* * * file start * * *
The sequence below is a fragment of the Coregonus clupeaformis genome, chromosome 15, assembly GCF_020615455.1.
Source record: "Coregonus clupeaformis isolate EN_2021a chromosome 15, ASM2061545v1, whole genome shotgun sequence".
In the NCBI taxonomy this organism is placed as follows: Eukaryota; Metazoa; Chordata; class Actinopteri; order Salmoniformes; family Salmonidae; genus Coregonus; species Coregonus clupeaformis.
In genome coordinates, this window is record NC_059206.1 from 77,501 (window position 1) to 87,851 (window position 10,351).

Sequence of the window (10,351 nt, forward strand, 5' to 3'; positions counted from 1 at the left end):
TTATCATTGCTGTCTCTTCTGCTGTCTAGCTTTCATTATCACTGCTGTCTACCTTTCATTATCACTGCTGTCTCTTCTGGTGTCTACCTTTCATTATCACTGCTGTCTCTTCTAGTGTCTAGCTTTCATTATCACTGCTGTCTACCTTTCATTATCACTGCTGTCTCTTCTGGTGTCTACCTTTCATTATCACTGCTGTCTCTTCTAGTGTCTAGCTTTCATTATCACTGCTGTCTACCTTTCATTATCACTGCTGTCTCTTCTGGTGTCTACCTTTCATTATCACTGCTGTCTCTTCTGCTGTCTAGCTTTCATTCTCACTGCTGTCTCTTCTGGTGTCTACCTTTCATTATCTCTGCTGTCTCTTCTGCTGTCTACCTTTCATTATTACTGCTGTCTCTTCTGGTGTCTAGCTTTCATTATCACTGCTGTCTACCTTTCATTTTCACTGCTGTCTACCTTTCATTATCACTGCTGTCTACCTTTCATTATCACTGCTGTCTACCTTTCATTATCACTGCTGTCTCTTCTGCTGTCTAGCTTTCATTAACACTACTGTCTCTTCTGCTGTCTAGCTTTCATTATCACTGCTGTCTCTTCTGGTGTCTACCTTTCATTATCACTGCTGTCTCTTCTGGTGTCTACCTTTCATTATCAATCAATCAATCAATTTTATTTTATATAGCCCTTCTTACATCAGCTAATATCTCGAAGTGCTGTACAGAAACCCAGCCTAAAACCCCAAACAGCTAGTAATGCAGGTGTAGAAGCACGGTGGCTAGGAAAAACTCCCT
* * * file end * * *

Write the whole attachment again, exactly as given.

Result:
The sequence below is a fragment of the Coregonus clupeaformis genome, chromosome 15, assembly GCF_020615455.1.
Source record: "Coregonus clupeaformis isolate EN_2021a chromosome 15, ASM2061545v1, whole genome shotgun sequence".
In the NCBI taxonomy this organism is placed as follows: Eukaryota; Metazoa; Chordata; class Actinopteri; order Salmoniformes; family Salmonidae; genus Coregonus; species Coregonus clupeaformis.
In genome coordinates, this window is record NC_059206.1 from 77,501 (window position 1) to 87,851 (window position 10,351).

Sequence of the window (10,351 nt, forward strand, 5' to 3'; positions counted from 1 at the left end):
TTATCATTGCTGTCTCTTCTGCTGTCTAGCTTTCATTATCACTGCTGTCTACCTTTCATTATCACTGCTGTCTCTTCTGGTGTCTACCTTTCATTATCACTGCTGTCTCTTCTAGTGTCTAGCTTTCATTATCACTGCTGTCTACCTTTCATTATCACTGCTGTCTCTTCTGGTGTCTACCTTTCATTATCACTGCTGTCTCTTCTAGTGTCTAGCTTTCATTATCACTGCTGTCTACCTTTCATTATCACTGCTGTCTCTTCTGGTGTCTACCTTTCATTATCACTGCTGTCTCTTCTGCTGTCTAGCTTTCATTCTCACTGCTGTCTCTTCTGGTGTCTACCTTTCATTATCTCTGCTGTCTCTTCTGCTGTCTACCTTTCATTATTACTGCTGTCTCTTCTGGTGTCTAGCTTTCATTATCACTGCTGTCTACCTTTCATTTTCACTGCTGTCTACCTTTCATTATCACTGCTGTCTACCTTTCATTATCACTGCTGTCTACCTTTCATTATCACTGCTGTCTCTTCTGCTGTCTAGCTTTCATTAACACTACTGTCTCTTCTGCTGTCTAGCTTTCATTATCACTGCTGTCTCTTCTGGTGTCTACCTTTCATTATCACTGCTGTCTCTTCTGGTGTCTACCTTTCATTATCAATCAATCAATCAATTTTATTTTATATAGCCCTTCTTACATCAGCTAATATCTCGAAGTGCTGTACAGAAACCCAGCCTAAAACCCCAAACAGCTAGTAATGCAGGTGTAGAAGCACGGTGGCTAGGAAAAACTCCCT